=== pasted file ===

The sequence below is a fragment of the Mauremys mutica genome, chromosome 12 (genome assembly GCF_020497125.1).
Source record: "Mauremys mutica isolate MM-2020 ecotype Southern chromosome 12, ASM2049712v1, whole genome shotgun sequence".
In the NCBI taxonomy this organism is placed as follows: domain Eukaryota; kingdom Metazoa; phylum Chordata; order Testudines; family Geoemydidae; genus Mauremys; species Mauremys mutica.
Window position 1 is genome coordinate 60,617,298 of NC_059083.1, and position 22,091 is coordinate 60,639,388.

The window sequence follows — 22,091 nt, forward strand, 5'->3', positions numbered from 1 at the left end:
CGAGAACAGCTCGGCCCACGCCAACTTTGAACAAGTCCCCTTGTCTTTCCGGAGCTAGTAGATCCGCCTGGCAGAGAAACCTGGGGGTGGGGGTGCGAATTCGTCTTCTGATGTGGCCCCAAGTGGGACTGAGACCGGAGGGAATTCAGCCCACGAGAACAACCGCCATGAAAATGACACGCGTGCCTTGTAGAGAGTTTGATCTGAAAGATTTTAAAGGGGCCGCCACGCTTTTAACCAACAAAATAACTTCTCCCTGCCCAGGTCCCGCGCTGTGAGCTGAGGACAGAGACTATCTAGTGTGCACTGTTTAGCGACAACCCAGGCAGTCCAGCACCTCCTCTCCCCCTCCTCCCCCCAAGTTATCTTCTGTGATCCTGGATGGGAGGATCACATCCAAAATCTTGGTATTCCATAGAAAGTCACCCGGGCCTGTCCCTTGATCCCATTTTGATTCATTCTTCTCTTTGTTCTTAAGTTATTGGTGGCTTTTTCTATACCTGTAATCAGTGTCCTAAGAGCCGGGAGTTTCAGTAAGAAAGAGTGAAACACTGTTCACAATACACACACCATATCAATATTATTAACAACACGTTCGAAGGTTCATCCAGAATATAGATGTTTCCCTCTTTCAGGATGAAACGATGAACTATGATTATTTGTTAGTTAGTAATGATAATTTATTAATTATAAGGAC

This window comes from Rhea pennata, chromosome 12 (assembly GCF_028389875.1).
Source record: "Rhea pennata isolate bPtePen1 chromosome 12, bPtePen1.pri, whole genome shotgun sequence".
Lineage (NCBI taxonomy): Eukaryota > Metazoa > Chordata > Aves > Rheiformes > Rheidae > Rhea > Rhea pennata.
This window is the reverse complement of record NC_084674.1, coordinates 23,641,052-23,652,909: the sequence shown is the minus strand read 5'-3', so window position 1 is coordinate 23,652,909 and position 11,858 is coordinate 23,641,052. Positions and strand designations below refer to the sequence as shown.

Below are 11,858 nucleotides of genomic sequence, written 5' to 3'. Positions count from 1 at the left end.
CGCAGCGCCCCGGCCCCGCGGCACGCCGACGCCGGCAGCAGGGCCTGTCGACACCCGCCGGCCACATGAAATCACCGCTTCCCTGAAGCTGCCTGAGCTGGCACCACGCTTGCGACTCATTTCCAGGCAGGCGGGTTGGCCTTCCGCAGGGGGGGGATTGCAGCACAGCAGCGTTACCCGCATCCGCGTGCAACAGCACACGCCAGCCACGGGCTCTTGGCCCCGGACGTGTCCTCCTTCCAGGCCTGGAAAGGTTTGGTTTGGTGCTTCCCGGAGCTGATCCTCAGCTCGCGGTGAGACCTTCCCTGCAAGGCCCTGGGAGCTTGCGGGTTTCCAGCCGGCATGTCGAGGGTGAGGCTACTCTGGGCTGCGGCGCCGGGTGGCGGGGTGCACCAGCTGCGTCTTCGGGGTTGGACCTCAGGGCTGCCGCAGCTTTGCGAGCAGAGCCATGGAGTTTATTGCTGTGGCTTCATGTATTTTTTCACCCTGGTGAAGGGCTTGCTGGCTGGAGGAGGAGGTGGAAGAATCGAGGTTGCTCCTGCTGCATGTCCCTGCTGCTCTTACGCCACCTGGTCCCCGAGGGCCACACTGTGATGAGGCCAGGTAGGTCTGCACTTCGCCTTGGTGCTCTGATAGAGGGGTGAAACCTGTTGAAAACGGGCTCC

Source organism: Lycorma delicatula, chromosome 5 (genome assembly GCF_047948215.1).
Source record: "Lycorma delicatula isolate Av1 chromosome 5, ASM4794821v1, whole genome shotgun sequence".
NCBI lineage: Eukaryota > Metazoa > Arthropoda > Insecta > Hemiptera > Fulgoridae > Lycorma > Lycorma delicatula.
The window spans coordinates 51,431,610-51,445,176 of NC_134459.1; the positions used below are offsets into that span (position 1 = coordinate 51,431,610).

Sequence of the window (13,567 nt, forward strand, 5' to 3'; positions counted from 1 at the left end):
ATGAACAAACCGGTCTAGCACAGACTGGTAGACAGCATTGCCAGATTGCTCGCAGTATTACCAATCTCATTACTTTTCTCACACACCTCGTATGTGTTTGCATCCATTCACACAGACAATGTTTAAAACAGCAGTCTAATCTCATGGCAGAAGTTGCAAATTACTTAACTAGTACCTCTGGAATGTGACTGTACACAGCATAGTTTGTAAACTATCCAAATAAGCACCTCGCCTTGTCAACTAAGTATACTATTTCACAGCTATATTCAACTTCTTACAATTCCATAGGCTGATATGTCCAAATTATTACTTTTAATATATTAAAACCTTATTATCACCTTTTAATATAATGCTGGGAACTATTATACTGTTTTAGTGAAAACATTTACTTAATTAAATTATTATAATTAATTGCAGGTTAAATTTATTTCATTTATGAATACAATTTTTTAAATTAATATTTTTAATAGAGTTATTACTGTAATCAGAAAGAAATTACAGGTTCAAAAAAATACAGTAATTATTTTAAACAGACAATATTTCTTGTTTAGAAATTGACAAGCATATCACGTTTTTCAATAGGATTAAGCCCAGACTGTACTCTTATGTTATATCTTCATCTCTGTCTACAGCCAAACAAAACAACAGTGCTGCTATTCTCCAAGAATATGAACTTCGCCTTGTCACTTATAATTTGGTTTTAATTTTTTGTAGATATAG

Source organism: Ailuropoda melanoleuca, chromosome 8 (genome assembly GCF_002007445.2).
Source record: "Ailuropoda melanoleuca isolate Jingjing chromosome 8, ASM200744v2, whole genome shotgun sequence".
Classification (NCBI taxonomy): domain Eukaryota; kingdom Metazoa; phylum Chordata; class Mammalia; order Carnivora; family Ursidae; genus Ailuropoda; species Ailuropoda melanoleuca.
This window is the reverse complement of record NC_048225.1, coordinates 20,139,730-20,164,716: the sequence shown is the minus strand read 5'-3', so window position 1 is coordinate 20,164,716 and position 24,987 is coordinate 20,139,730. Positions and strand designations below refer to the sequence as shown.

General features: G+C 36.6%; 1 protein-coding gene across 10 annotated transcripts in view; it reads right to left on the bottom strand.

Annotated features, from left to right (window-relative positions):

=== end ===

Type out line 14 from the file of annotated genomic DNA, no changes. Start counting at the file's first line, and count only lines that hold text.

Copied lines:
Source record: "Lycorma delicatula isolate Av1 chromosome 5, ASM4794821v1, whole genome shotgun sequence".